Streets of Rage turns 30 this weekend, so I thought it would be fun to take a look back on one of the Sega Genesis’ most iconic video games ever.
In the late summer of 1991, Nintendo released the Super Nintendo Entertainment System in North America; It had been available in Japan the previous year, under the name Super Famicom. One of its launch titles would be a port of Capcom’s Final Fight, a game that redefined arcade brawlers.
Sega’s Genesis (Mega Drive in Japan) had been available for a couple of years already, and was the leader in the 16-bit gaming world. But Nintendo entering their marketspace was a huge deal. They’d already convinced millions of American gamers that “Genesis does what NintenDON’T,” and to make the switch from the only gaming console that mattered in the back half of the 1980s up to their twice-as-powerful machine. But now the “big N” was coming. And something had to be done.
They knew that Final Fight was going to be a big hit for Nintendo — Something we today would call a “killer app.” So Sega had to have something to counter this.
So they got to work.
Meanwhile, Final Fight ended up being pretty disappointing. The arcade version had three playable characters — Cody, Haggar, and Guy. It had 6 stages, and the tough-as-nails female opponent Poison as one of the random enemies. Nintendo of America didn’t like the idea of beating up women, so they forced Capcom to change Poison to a man, removing one of the most iconic characters from the game.
Additionally, Capcom’s understanding of the Super NES’s hardware early on forced them to leave out some of the other elements of the game — The construction level of the game was completely removed, bringing the total number of stages from 6 to 5, and there was random sprite flickering and slow down. An entire player character, Guy, was removed, so players could only choose between Cody and Haggar. Oh, and so was the two-player option.
That’s right — One of Final Fight’s big draws was that it was a two-player beat-’em-up where you and a friend could work together to take down the Mad Gear gang. But for whatever technical reasons, Capcom wasn’t able to implement a 2-Player mode into the game.
In retaliation, Sega had Streets of Rage on store shelves within a month of the SNES’s release. It had eight stages, three playable characters, female enemies, and, yeah, a two-player mode. Now, the characters’ on-screen sprites admittedly weren’t quite as large or as detailed as Final Fight’s sprites. And there could still be the occasional bit of slowdown and sprite flickering here and there. But the gameplay was so smooth. Being able to play with a friend to take on Mr. X and his Syndicate was a blast.
Now, SOR was created to be Sega’s answer to Final Fight. But even without the direct comparisons, Streets of Rage has some great things going for it.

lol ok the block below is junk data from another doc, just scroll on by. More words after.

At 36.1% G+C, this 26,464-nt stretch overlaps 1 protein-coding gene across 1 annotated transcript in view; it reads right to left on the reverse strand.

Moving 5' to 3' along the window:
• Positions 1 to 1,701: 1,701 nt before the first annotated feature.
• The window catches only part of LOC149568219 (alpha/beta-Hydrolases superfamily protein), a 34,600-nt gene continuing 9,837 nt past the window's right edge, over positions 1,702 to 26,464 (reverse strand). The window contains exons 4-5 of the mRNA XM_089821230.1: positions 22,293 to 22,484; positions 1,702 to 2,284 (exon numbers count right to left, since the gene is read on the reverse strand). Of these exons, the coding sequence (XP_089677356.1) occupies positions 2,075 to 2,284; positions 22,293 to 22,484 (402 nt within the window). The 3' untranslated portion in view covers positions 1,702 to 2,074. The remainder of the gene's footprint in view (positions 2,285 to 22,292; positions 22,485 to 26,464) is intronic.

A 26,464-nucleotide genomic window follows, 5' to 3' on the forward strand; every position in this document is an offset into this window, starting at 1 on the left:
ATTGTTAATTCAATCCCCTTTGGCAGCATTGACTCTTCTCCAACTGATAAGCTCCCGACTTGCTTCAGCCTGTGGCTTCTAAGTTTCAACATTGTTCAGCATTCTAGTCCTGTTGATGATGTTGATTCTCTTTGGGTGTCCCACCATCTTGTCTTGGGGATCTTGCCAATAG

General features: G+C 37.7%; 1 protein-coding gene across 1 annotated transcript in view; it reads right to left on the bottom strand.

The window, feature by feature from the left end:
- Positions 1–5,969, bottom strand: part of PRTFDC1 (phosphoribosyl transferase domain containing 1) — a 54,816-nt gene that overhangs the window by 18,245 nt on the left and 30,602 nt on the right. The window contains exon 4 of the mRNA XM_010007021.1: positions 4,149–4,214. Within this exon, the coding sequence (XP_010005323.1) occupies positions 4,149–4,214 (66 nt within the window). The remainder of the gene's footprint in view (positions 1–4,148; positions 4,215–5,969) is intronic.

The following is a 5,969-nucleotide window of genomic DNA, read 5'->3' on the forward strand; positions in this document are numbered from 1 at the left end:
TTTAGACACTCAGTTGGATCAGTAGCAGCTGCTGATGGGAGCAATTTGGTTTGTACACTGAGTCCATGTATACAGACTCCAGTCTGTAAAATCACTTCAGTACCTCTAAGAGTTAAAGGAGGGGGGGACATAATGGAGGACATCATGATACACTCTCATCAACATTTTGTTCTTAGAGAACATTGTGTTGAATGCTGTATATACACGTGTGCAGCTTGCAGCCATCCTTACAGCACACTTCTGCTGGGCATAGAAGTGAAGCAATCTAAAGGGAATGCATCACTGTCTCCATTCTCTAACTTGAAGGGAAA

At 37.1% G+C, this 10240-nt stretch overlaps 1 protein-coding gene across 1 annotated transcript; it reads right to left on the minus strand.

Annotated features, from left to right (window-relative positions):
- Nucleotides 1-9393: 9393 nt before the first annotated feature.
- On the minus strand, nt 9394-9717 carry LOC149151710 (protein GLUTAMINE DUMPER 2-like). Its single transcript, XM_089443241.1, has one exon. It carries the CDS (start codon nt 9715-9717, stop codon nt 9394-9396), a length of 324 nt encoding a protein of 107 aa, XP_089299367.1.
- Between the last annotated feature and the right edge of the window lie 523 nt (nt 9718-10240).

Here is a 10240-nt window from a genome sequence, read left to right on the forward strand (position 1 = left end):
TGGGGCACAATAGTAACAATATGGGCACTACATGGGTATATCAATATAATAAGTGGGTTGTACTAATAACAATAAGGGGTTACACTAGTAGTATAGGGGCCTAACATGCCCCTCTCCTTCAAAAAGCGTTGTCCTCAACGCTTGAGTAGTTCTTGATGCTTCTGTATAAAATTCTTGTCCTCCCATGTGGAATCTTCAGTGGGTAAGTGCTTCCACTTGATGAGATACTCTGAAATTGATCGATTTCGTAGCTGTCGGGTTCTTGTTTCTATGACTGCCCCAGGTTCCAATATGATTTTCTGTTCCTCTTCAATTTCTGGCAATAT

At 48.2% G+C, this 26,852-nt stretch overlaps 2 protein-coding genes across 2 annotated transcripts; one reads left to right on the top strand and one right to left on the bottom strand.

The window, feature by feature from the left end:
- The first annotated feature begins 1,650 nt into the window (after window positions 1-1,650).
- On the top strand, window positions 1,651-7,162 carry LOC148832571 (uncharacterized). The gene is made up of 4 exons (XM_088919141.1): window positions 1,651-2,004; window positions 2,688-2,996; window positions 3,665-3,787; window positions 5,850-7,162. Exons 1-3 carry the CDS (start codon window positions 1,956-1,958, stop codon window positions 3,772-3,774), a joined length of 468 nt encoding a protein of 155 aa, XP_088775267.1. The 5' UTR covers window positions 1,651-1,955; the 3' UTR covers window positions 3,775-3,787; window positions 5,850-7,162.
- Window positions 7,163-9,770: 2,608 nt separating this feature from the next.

First off, each of the three characters has so many unique attacks. It’s possible to just run through the game and rapidly mash the Attack button, but it’s so much more fun when you hit a couple jabs, walk closer to grab the enemy by the head, give them a couple quick knees to the gut, flip over their head, and suplex them for the K.O.
The trio of playable characters each have their own feel and personalities. All three are ex-police who left the force when it got too corrupt. Central hero Axel Stone is a direct analogue for Final Fight‘s Cody, as both are lighter-haired Caucasian men in white shirts and jeans. Adam Hunter is a black man in a yellow vest and black pants with some incredible reach. Finally, Blaze Fielding is a woman of indiscernible origin (she’s probably intended to be Caucasian, but I’ve seen fan art that portrays her as Hispanic or Asian, and every choice still looks correct to me), who uses her agility to help her combat the forces of evil.
Yuzo Koshiro’s soundtrack cannot be ignored. Taking heavy influence from early 1990s House music, particularly groups like Black Box, Technotronic, and Soul 2 Soul, Koshiro composed one of the most iconic video game soundtracks of all time. Not only does each track totally fit the surrounding area, they’re just cool tunes in their own right. As a random piece of trivia, Yuzo Koshiro also composed the score for ActRaiser, a launch game for the Super Nintendo.
SOR may have been the first game I ever played with multiple endings. At the end of the game, right before you fight the final boss, Mr. X, he asks if you want to join his Syndicate. If you say yes, he opens a trap door and drops you down to level 6. When you make it to him again, if you agree to join him a second time and then defeat him in battle, you take over the Syndicate as the new crime boss.
Similarly, if two players make it to Mr. X, and one of you agrees to join him and the other declines, you have to fight your partner! The winner then takes on Mr. X, and the ending you get depends upon your answer from before the fight.
Streets of Rage was designed to be a rival to Final Fight, but ended up surpassing it in many ways. While perhaps not as iconic as Capcom’s brawler, I’m not going to fight anyone who says they prefer one game over the other.